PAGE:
Over 10,000 Criminal Cases Handled in the Denver Area

Material error gives DUI matter off-the-charts significance

On Behalf of | Nov 19, 2018 | Blood Alcohol Tests |

A seasoned and aggressive Colorado DUI defense attorney must often rely upon instincts, past experience and creativity when defending a client against drunk driving charges. We note on our website at the established Denver law firm of Shazam Kianpour & Associates that “there are many ins and outs in the law and strategies that a proven attorney can use” while pursuing an optimal result in a given case.

In some instances, law enforcers and criminal prosecutors unwittingly extend help to a defense team by either negligently or purposefully engaging in acts that go beyond the bounds of legal conduct. Doing so clearly breaches the canon of impartiality and fundamental fairness that is the coveted cornerstone of America’s justice system.

A defense attorney with a proven record of client advocacy will forcefully act upon any such lapse and demand that justice prevail.

Defense lawyers are now doing just that in a New Jersey DUI matter that has been described by many national media outlets in almost epochal terms.

In short: A former police official in that state messed up, and in a stupendous manner that could ultimately affect the outcome of many thousands of drunk driving cases. That official failed to accurately calibrate alcohol breathalyzer devices, and reportedly lied in the process. Machines that failed to receive a required check to confirm temperatures relevant to alcohol blood levels featured in legions of DUI-linked arrests and convictions.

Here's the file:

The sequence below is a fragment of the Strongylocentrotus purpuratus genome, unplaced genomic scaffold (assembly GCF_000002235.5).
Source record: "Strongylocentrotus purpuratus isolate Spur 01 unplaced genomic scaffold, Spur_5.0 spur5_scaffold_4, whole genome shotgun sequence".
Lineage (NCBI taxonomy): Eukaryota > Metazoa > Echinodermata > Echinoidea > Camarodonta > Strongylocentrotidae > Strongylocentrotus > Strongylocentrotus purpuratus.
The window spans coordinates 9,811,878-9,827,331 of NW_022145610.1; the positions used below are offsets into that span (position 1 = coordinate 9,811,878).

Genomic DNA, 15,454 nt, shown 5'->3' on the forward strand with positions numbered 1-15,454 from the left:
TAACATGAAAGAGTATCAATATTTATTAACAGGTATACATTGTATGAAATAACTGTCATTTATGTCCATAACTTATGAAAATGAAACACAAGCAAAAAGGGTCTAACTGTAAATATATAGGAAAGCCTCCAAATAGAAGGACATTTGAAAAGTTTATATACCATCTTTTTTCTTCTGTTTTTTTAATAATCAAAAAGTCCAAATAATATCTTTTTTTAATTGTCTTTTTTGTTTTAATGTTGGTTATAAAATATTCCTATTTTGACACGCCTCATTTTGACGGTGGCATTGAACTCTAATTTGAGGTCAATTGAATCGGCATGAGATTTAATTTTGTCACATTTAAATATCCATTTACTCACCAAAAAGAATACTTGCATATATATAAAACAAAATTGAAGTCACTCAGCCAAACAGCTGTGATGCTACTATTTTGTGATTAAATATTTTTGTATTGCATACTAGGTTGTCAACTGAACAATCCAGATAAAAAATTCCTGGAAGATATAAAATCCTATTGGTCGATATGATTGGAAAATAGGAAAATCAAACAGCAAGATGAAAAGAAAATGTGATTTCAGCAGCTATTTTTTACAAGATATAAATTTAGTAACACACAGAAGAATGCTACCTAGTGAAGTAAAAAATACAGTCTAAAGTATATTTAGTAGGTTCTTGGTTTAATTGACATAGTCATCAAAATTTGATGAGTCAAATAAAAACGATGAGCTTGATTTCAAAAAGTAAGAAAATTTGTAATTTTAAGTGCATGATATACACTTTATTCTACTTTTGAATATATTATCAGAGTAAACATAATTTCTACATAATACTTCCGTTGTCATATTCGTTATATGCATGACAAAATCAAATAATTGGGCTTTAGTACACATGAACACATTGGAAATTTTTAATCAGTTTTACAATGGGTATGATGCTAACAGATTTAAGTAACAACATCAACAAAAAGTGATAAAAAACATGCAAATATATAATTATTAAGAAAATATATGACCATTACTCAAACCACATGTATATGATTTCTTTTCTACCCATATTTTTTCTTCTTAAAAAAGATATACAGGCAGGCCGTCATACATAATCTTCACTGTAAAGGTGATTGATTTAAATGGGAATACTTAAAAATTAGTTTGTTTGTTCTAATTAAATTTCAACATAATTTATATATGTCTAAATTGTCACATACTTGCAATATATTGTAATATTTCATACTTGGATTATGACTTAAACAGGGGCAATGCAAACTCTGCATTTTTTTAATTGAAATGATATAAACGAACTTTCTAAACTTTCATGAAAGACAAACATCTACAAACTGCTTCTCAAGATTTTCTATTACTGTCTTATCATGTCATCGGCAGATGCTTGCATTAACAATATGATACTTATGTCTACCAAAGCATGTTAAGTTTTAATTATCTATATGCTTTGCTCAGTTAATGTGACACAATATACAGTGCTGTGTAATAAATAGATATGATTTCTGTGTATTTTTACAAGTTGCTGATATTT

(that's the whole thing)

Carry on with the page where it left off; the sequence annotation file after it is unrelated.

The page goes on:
The New Jersey Supreme Court formally responded to that last week in a unanimous ruling holding that BAC levels secured from those devices in more than 20,000 cases spanning many years are inadmissible in evidence.

Understandably, turmoil now reigns in the wake of that decision. One in-depth media piece on the matter states that the decision “opens the floodgates” for challenges involving any of the breathalyzers that were handled by the former examiner.